Could be first step in finding way to prevent atrial fibrillation, experts say
THURSDAY, Feb. 26 (HealthDay News) -- Weighing a combination of risk factors could help doctors predict which patients are the most likely to develop atrial fibrillation, a new study suggests.
To that end, the researchers have developed a risk score that might one day help prevent what has become the most common type of abnormal heart rhythm in the United States, affecting about 2.2 million people.
"We know a lot about the prevention of many different types of vascular disease, but there has been very little attention paid to preventing AF," said lead researcher Dr. Emelia Benjamin, a professor of medicine and epidemiology at Boston University School of Medicine.
But attention might be warranted, since the condition is on the increase in the United States. By 2050, almost 16 million Americans will have AF, Benjamin said. This dramatic increase is partly due to people living longer, so they are more likely to get diseases associated with aging. In addition, people with heart disease are living longer, she explained.
The condition causes the upper chambers of the heart to beat erratically, which hinders the heart's ability to pump blood. It can increase the risk of stroke, heart failure and dementia, and although it can be controlled with medication or surgical procedures, there is no way yet to keep it from developing, according to the American Heart Association.
The risk factors for AF are known, but they tend to be looked at one at a time, and there has been no way of predicting an individual's risk for the disease, Benjamin said. "We developed a risk score for new-onset AF that would work in a doctor's office, or a person could use it to figure out their risk of AF," she said.
The risk factors for AF include older age, being male, being overweight, hypertension, having a heart murmur and a history of heart failure, Benjamin said. "These have previously been described, but not put together in a risk score," she said.
The report is published in the Feb. 28 issue of The Lancet.
For the study, Benjamin's team, which included Dr. Renate Schnabel from the Johannes Gutenberg-University in Mainz, Germany, collected data on 4,764 people who participated in the Framingham Heart Study. These individuals were aged 45 to 95 and did not have AF. The selection of people for the study was made from examinations done between June 1968 and September 1987.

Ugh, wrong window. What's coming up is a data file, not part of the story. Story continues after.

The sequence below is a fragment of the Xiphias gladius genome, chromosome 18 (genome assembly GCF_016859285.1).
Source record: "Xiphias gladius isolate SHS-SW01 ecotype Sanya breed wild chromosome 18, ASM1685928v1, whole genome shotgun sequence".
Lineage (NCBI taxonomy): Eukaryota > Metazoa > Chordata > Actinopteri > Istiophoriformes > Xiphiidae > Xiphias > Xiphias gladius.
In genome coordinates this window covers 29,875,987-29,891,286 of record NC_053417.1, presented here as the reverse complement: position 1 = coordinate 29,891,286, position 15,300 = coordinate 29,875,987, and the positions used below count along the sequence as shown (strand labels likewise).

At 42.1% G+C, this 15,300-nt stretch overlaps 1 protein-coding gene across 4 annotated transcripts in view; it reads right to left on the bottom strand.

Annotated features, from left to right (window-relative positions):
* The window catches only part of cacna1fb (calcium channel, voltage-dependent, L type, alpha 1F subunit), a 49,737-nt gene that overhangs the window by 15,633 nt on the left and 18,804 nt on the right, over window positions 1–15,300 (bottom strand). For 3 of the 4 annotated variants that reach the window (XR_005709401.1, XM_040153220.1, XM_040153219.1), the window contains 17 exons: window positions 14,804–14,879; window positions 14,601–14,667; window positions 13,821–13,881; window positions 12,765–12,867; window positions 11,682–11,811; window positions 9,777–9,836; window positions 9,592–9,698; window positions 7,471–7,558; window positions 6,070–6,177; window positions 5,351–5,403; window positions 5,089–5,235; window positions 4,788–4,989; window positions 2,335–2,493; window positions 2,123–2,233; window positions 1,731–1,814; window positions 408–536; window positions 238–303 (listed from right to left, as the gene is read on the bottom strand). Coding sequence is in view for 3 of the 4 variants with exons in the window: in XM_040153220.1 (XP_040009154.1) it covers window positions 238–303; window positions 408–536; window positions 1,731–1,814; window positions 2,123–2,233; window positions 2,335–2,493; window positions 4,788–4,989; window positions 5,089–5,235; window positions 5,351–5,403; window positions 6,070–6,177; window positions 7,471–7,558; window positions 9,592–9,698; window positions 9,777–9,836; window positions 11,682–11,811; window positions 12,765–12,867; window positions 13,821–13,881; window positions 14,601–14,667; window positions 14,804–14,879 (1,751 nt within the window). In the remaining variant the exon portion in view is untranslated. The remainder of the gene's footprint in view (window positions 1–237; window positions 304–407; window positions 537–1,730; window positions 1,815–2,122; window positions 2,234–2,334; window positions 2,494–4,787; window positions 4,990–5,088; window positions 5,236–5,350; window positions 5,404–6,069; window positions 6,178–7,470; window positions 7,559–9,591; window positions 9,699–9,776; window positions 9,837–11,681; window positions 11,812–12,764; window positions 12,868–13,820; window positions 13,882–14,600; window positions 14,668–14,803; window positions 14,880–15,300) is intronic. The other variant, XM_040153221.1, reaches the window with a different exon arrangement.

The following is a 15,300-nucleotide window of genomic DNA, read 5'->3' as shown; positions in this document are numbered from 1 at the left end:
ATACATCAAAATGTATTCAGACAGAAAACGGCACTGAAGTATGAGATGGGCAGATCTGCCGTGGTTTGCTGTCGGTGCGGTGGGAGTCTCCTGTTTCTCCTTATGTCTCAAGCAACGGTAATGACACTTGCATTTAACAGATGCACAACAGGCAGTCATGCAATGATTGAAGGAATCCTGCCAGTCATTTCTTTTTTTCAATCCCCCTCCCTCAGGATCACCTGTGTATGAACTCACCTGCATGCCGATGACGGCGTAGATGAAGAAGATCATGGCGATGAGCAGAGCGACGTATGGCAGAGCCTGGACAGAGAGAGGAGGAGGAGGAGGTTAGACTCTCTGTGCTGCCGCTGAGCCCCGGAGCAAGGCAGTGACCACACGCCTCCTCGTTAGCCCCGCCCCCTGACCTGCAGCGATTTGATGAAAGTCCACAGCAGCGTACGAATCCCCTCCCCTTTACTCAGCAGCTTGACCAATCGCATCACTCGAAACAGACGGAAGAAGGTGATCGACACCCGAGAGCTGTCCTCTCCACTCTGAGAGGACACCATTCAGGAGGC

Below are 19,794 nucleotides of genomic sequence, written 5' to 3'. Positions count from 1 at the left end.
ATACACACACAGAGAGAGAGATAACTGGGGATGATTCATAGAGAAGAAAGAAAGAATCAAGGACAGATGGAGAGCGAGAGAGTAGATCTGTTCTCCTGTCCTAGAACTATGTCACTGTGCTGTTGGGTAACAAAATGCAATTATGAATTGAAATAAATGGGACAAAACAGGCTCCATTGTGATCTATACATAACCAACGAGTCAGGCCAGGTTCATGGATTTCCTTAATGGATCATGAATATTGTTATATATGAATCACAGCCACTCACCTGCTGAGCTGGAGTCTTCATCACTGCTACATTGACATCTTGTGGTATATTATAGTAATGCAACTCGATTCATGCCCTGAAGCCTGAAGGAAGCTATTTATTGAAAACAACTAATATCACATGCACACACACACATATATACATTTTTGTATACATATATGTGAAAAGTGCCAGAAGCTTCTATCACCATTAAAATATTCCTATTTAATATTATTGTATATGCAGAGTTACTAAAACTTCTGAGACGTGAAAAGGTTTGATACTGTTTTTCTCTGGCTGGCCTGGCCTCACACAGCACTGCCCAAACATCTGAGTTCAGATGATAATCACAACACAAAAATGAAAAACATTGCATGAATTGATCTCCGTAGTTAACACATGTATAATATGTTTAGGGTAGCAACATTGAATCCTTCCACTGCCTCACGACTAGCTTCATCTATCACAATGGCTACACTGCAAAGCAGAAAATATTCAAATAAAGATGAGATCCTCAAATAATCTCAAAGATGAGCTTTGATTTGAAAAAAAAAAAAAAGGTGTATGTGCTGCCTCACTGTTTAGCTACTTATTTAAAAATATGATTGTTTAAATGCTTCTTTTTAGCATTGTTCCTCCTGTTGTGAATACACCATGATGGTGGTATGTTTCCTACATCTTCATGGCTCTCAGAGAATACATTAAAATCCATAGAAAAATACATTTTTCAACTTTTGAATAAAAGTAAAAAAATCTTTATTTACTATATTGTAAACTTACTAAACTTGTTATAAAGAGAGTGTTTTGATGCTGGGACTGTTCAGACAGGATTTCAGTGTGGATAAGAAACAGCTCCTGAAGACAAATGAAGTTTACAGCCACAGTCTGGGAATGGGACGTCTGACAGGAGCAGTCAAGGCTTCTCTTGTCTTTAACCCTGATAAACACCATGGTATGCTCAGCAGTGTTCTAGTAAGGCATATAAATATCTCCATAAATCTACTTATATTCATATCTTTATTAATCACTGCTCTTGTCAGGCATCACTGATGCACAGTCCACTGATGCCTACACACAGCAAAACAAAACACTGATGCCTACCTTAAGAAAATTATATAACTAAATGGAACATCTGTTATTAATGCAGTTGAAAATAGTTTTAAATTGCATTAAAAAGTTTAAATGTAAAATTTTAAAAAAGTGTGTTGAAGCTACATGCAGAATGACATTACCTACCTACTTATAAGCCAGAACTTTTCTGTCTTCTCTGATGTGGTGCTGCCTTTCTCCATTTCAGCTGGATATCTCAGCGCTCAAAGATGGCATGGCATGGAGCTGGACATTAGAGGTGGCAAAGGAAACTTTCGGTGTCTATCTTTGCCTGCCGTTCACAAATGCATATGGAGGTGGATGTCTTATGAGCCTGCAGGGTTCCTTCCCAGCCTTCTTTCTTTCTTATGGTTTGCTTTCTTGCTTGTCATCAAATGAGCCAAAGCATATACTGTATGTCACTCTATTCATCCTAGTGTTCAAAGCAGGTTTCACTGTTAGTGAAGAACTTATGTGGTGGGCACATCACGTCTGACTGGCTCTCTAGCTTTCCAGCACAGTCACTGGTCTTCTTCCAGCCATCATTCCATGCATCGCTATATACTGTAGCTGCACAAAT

Over 10 years of follow-up, 10 percent of the people developed AF. The strongest factors that predicted the risk of developing AF were age, sex, weight, high blood pressure, being treated for high blood pressure, heart murmur and heart failure. In addition, the time between the P and R waves (PR interval), as seen on an electrocardiogram, was also a significant predictor of AF, the researchers found.
The risk of AF varied with age. Those over 65 were more than 15 times more likely to develop AF than people under 65, the researchers noted.
This risk score may help doctors and patients determine the risk for AF, Benjamin said. More important, this risk score might help doctors develop a way to prevent AF, she said.
"Before you can prevent something, you have to know how to predict it," Benjamin said. This risk score will be useful first to help patients understand their risk, second to provide information for clinical trials, and third to evaluate other ways of predicting AF, she said.
Dr. David Brieger, an associate professor from Concord Hospital at the University of Sydney in Australia and author of an accompanying journal comment, said this study could be a first step in finding a way to prevent AF.
"It may be possible to identify strategies, pharmacologic and others such as lifestyle, to prevent the onset of atrial fibrillation in high-risk patients," Brieger said.
Atrial fibrillation is a potentially disabling condition that is increasing in frequency and placing an increased burden on health care resources, Brieger noted. "Preventing this condition would have immense value. Identifying patients at high risk of developing the condition is an important initial step in this process," he added.
Dr. Gregg C. Fonarow, a professor of cardiology at the University of California, Los Angeles, said it is not clear how this risk score would change clinical practice.
"While helpful from a research standpoint, the potential clinical utility of this risk score requires validation in other populations and further study," Fonarow said. "It remains untested whether detection of increased risk of AF will result in any change in care or improve clinical outcomes."
For more about atrial fibrillation, visit the American Heart Association.
SOURCES: Emelia Benjamin, M.D., professor, medicine and epidemiology, Boston University School of Medicine; David Brieger, M.B.B.S., Ph.D., associate professor, Concord Hospital, University of Sydney, Australia; Gregg C. Fonarow, M.D., professor, cardiology, University of California, Los Angeles; Feb. 28, 2009, The Lancet
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